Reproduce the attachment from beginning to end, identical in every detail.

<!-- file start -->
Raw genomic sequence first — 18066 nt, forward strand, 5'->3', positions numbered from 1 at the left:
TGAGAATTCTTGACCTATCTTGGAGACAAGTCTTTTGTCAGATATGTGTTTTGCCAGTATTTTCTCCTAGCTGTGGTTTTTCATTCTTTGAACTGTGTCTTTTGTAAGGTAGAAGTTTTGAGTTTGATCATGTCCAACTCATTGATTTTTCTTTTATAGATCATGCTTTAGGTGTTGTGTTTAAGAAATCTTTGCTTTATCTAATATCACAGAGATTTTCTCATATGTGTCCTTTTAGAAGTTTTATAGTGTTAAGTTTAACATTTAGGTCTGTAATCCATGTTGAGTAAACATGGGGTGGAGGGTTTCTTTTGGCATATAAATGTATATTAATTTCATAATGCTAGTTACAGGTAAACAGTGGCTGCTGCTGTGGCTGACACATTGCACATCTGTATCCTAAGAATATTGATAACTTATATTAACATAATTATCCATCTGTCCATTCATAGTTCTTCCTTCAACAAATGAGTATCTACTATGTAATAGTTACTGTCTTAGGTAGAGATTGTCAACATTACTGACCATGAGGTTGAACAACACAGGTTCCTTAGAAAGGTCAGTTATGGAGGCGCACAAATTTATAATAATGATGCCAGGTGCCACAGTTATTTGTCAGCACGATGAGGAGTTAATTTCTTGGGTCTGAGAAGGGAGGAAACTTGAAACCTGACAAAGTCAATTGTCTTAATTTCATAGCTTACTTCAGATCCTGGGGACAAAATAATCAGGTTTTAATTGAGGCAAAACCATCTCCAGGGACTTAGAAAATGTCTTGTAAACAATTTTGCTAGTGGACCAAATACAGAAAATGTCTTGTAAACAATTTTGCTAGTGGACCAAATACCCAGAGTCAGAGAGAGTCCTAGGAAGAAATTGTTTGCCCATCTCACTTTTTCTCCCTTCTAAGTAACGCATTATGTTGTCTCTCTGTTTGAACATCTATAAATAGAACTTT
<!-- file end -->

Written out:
Raw genomic sequence first — 18066 nt, forward strand, 5'->3', positions numbered from 1 at the left:
TGAGAATTCTTGACCTATCTTGGAGACAAGTCTTTTGTCAGATATGTGTTTTGCCAGTATTTTCTCCTAGCTGTGGTTTTTCATTCTTTGAACTGTGTCTTTTGTAAGGTAGAAGTTTTGAGTTTGATCATGTCCAACTCATTGATTTTTCTTTTATAGATCATGCTTTAGGTGTTGTGTTTAAGAAATCTTTGCTTTATCTAATATCACAGAGATTTTCTCATATGTGTCCTTTTAGAAGTTTTATAGTGTTAAGTTTAACATTTAGGTCTGTAATCCATGTTGAGTAAACATGGGGTGGAGGGTTTCTTTTGGCATATAAATGTATATTAATTTCATAATGCTAGTTACAGGTAAACAGTGGCTGCTGCTGTGGCTGACACATTGCACATCTGTATCCTAAGAATATTGATAACTTATATTAACATAATTATCCATCTGTCCATTCATAGTTCTTCCTTCAACAAATGAGTATCTACTATGTAATAGTTACTGTCTTAGGTAGAGATTGTCAACATTACTGACCATGAGGTTGAACAACACAGGTTCCTTAGAAAGGTCAGTTATGGAGGCGCACAAATTTATAATAATGATGCCAGGTGCCACAGTTATTTGTCAGCACGATGAGGAGTTAATTTCTTGGGTCTGAGAAGGGAGGAAACTTGAAACCTGACAAAGTCAATTGTCTTAATTTCATAGCTTACTTCAGATCCTGGGGACAAAATAATCAGGTTTTAATTGAGGCAAAACCATCTCCAGGGACTTAGAAAATGTCTTGTAAACAATTTTGCTAGTGGACCAAATACAGAAAATGTCTTGTAAACAATTTTGCTAGTGGACCAAATACCCAGAGTCAGAGAGAGTCCTAGGAAGAAATTGTTTGCCCATCTCACTTTTTCTCCCTTCTAAGTAACGCATTATGTTGTCTCTCTGTTTGAACATCTATAAATAGAACTTT